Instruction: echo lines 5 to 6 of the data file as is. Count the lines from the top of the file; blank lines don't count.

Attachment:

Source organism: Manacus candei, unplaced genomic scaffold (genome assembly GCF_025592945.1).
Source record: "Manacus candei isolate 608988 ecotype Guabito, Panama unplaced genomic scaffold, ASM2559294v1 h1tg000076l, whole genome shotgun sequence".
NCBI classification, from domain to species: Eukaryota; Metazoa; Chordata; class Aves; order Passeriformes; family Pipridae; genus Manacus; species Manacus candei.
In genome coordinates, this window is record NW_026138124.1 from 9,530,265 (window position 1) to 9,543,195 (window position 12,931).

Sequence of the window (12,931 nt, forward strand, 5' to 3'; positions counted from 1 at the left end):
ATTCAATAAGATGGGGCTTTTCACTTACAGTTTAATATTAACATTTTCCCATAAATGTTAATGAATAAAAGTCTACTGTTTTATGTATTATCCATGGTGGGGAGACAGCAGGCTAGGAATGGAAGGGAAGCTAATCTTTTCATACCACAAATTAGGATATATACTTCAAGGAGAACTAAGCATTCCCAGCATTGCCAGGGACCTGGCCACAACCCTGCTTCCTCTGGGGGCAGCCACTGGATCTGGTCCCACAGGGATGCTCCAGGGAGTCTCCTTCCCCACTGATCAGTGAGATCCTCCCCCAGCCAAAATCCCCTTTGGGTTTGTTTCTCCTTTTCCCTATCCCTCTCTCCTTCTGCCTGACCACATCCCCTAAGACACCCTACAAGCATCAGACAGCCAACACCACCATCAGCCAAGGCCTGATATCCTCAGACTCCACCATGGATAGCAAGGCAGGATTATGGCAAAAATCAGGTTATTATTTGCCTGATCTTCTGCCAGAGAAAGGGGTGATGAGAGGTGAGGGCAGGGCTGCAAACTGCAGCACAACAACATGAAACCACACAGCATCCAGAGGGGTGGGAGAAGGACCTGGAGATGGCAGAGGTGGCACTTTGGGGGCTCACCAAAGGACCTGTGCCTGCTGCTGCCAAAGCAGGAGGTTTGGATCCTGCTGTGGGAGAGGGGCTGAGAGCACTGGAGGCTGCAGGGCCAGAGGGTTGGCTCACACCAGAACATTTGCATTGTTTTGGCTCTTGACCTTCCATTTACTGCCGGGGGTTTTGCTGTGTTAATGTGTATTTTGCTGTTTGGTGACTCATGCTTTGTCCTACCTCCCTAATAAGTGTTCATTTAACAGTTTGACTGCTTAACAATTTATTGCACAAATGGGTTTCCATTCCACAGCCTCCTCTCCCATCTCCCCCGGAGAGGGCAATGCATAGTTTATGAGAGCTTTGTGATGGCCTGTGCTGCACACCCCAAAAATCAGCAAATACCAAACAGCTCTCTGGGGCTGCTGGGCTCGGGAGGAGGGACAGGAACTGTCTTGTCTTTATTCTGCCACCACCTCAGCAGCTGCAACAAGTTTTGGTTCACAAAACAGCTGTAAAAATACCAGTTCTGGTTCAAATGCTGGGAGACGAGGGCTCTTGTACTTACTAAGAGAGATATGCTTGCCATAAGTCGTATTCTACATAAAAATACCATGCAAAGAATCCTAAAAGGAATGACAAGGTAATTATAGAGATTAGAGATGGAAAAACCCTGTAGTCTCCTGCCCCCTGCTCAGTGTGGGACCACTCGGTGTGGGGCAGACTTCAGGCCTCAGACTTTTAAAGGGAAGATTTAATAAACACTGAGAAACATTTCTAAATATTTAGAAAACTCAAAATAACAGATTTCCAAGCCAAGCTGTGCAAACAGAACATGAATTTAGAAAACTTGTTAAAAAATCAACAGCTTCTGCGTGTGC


Sequence of the window (12,931 nt, forward strand, 5' to 3'; positions counted from 1 at the left end):
ATTCAATAAGATGGGGCTTTTCACTTACAGTTTAATATTAACATTTTCCCATAAATGTTAATGAATAAAAGTCTACTGTTTTATGTATTATCCATGGTGGGGAGACAGCAGGCTAGGAATGGAAGGGAAGCTAATCTTTTCATACCACAAATTAGGATATATACTTCAAGGAGAACTAAGCATTCCCAGCATTGCCAGGGACCTGGCCACAACCCTGCTTCCTCTGGGGGCAGCCACTGGATCTGGTCCCACAGGGATGCTCCAGGGAGTCTCCTTCCCCACTGATCAGTGAGATCCTCCCCCAGCCAAAATCCCCTTTGGGTTTGTTTCTCCTTTTCCCTATCCCTCTCTCCTTCTGCCTGACCACATCCCCTAAGACACCCTACAAGCATCAGACAGCCAACACCACCATCAGCCAAGGCCTGATATCCTCAGACTCCACCATGGATAGCAAGGCAGGATTATGGCAAAAATCAGGTTATTATTTGCCTGATCTTCTGCCAGAGAAAGGGGTGATGAGAGGTGAGGGCAGGGCTGCAAACTGCAGCACAACAACATGAAACCACACAGCATCCAGAGGGGTGGGAGAAGGACCTGGAGATGGCAGAGGTGGCACTTTGGGGGCTCACCAAAGGACCTGTGCCTGCTGCTGCCAAAGCAGGAGGTTTGGATCCTGCTGTGGGAGAGGGGCTGAGAGCACTGGAGGCTGCAGGGCCAGAGGGTTGGCTCACACCAGAACATTTGCATTGTTTTGGCTCTTGACCTTCCATTTACTGCCGGGGGTTTTGCTGTGTTAATGTGTATTTTGCTGTTTGGTGACTCATGCTTTGTCCTACCTCCCTAATAAGTGTTCATTTAACAGTTTGACTGCTTAACAATTTATTGCACAAATGGGTTTCCATTCCACAGCCTCCTCTCCCATCTCCCCCGGAGAGGGCAATGCATAGTTTATGAGAGCTTTGTGATGGCCTGTGCTGCACACCCCAAAAATCAGCAAATACCAAACAGCTCTCTGGGGCTGCTGGGCTCGGGAGGAGGGACAGGAACTGTCTTGTCTTTATTCTGCCACCACCTCAGCAGCTGCAACAAGTTTTGGTTCACAAAACAGCTGTAAAAATACCAGTTCTGGTTCAAATGCTGGGAGACGAGGGCTCTTGTACTTACTAAGAGAGATATGCTTGCCATAAGTCGTATTCTACATAAAAATACCATGCAAAGAATCCTAAAAGGAATGACAAGGTAATTATAGAGATTAGAGATGGAAAAACCCTGTAGTCTCCTGCCCCCTGCTCAGTGTGGGACCACTCGGTGTGGGGCAGACTTCAGGCCTCAGACTTTTAAAGGGAAGATTTAATAAACACTGAGAAACATTTCTAAATATTTAGAAAACTCAAAATAACAGATTTCCAAGCCAAGCTGTGCAAACAGAACATGAATTTAGAAAACTTGTTAAAAAATCAACAGCTTCTGCGTGTGC